Monday, June 17, 2013

Some days it's good to be a father - or a 4-year-old

It was exactly 8am, and I was fast asleep in bed on a silent Sunday, when the body of a small child landed directly on my head. 

“Happy Father’s Day,” Izzy screamed in my ear, and started bouncing on my tummy. 

She was wearing a bright blue and green princess dress, bedecked with pink daffodils and sequins. Behind her, Jo carried a tray. 

“Uh-oh,” I thought.

I was right to be wary. Breakfast in bed had arrived as a smiley face: two fried eggs for eyes, raisins for pupils, a sliver of cheese for the nose, something weird and worm-like for a mouth, and hair made of popcorn. 

“It’s you, Daddy, look at the messy hair,” Izzy giggled. “Go on, eat the eyeballs.” 

Behind her, Jo frantically shook her head in warning. 

“Boots licked it,” she whispered. 

Boots is our English shepherd puppy. He’s already as big as a pony. On all fours he stands as tall as Izzy, and when he bounces up on his hind legs, he can comfortably lick my nose. Reaching a smiley face on the kitchen table was no challenge. 

Izzy handed me a little packet. It contained a tiny purple and blue pony. 

“Is it just what you always wanted?” 

I looked at her excited, expectant little face, and replied truthfully: “This is exactly what I’ve always wanted.” 

“I bought it with money from my minibank,” she said proudly. 

Izzy has inherited her mother’s habit of raiding my jeans for cash – except she does it while I’m still wearing them. As a result, her moneybox is packed with coins – she has far more liquid assets than me. My daughter is a serial shopper in training. 

On Friday, Izzy’s preschool had commanded all dads to take a morning off work and come to school with their four-year-olds. Lawyers, farmers, businessmen: we all meekly trekked through the playground. By nine thirty more than a dozen grown men were sitting cross-legged on the carpet, playing with zoo animals and pieces of Lego. 

We were shown the worm house and the box containing the dead frog: “squashed by a car – it used to be slimy, now it’s hard,” explained Izzy, sounding like David Attenborough.  Then we had orange juice and biscuits.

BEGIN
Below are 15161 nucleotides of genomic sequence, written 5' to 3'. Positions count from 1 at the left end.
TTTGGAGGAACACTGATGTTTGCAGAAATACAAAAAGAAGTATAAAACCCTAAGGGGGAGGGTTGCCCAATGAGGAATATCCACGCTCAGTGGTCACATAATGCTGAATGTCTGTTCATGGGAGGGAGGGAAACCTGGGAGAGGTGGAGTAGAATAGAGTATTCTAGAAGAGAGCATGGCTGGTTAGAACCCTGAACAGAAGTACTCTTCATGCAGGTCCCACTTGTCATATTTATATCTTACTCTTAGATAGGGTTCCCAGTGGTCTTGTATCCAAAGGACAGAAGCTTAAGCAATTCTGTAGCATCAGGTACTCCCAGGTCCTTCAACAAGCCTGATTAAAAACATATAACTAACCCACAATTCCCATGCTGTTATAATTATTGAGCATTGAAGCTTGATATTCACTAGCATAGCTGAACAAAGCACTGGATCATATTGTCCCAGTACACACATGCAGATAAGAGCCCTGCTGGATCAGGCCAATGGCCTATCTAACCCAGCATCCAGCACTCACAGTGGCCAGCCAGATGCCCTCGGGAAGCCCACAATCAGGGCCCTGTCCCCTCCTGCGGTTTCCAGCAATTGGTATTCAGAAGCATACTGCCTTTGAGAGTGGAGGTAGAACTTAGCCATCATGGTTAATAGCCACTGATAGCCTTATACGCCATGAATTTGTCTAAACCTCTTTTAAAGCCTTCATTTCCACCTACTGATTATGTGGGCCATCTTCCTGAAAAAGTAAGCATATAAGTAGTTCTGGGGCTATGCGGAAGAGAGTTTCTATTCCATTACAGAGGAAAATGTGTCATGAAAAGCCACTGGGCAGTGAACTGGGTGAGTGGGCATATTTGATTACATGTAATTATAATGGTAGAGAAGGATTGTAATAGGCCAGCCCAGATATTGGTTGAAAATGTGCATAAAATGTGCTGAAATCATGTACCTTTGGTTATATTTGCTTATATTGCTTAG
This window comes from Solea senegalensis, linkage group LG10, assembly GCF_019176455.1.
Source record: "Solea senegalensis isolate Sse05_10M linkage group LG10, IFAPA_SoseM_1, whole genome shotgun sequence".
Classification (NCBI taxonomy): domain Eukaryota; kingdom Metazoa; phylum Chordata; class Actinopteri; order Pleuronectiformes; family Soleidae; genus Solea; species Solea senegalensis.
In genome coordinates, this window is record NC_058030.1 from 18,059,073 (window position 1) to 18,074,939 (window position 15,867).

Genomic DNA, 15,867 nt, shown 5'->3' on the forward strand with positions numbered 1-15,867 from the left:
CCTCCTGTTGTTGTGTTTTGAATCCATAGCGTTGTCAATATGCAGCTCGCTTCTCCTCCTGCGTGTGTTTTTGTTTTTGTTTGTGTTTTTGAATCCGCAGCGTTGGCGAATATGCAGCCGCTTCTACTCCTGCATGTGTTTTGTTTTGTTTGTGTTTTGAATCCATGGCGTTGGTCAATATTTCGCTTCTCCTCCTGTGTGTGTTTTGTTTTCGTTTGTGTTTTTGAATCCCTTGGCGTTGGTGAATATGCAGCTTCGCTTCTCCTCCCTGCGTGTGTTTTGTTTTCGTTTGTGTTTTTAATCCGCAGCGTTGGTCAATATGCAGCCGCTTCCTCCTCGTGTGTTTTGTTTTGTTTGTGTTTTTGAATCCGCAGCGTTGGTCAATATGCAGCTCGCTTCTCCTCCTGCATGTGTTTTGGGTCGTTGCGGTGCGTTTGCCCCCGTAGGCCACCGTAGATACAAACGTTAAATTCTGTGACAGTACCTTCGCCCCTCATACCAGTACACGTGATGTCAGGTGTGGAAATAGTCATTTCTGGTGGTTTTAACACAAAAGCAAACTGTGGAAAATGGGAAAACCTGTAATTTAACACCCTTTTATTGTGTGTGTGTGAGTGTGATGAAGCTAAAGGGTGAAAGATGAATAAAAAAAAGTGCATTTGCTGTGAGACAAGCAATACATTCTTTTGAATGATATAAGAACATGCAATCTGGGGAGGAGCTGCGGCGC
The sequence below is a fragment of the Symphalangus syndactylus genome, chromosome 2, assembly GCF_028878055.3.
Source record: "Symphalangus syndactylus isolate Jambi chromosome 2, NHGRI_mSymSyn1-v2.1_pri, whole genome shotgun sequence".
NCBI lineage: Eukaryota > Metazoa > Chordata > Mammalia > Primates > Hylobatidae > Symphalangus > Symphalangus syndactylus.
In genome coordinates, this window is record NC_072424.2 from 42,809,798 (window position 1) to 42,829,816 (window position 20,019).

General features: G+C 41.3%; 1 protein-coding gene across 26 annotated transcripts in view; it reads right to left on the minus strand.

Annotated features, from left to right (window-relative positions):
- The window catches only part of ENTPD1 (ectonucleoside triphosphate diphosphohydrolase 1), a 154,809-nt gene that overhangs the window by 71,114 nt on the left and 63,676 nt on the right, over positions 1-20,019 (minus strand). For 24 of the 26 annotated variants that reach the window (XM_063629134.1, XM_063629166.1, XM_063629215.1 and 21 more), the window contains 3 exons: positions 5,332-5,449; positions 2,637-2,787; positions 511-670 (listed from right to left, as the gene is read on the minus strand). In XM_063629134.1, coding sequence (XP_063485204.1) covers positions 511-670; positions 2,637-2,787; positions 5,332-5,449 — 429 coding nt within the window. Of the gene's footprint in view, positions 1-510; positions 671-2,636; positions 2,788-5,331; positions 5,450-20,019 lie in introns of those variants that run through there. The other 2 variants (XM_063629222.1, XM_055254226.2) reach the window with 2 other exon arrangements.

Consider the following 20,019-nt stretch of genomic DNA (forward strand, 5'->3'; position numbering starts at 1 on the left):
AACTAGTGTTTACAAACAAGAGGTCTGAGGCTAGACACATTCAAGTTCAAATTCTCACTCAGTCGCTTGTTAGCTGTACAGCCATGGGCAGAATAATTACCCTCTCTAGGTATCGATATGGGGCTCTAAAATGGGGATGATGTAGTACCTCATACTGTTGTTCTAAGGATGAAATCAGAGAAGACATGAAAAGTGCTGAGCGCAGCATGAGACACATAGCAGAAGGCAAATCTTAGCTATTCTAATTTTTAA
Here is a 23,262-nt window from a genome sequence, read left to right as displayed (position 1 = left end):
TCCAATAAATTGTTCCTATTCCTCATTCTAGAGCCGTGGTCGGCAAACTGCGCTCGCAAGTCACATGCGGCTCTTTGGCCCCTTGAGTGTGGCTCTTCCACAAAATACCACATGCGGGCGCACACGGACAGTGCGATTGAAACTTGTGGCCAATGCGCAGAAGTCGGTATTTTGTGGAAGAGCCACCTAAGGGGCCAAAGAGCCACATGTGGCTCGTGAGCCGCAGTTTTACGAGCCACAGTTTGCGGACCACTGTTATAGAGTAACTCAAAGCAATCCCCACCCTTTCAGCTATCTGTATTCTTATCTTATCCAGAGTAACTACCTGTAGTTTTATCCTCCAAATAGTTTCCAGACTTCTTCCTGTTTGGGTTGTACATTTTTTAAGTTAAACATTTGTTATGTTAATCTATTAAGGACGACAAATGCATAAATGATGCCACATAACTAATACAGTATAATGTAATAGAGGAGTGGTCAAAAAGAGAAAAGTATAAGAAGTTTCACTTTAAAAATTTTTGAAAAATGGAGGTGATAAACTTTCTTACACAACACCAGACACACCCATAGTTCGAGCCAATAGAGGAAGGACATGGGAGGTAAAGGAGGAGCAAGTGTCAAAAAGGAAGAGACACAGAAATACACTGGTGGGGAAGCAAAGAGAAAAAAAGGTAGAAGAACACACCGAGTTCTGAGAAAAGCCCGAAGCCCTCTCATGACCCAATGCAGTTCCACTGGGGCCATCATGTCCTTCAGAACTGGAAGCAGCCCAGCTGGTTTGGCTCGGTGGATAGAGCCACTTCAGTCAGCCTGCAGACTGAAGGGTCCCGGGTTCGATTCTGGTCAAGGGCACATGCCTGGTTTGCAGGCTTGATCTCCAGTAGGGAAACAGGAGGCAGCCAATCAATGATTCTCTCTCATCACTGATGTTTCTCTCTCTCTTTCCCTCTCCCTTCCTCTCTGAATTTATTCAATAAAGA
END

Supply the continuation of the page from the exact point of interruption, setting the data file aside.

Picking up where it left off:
It was fascinating to see four-year-old society at first hand. Izzy and I were quietly playing pirates together when a little boy came and stole our ship. Instead of snatching it back or bursting into tears, Izzy just turned to me and said sweetly, “Don’t worry, Daddy, I’ll get you another one”. 

She found us a Viking ship, then we added some warriors and a tiger and sailed round the room chasing the pirate thief. “Grr, I’m a tiger coming to get you,” I growled. 

“Do grow up, Daddy,” said Izzy. 

Suddenly we heard the shake of a rattle, and everyone stopped still and put their hands in the air. One by one we dads did the same. 

It was story time. We sat in a circle and the teacher read us book called “I Love My Daddy”. According to the author, Daddies are silly and funny and their main function in life is to have tummies bounced on. So that’s where she gets it. 

Then the teacher showed us a book that all the children had written entitled “Why I love Daddy”. Izzy’s page had a picture of our family. There was Jo, a mass of long hair, and towering over her was a tiny bump on top of a huge circle. 

“That’s your tummy, Daddy,” she shrieked, and everybody laughed. 

“You’re like Daddy Pig,” she went on, until the teacher tactfully cut her off with another rattle shake. What a fantastic way of gaining silence: if only all international conflict could be halted with one shake of a rattle. 

I really don’t care if Father’s Day is an American commercial creation, exploited by Hallmark to sell more cards. Most of my friends despise and ignore it, but personally I rather enjoy milking the only day of the year when I’m allowed to do exactly what I want. 

Which, yesterday, was precisely nothing at all. Perfect.

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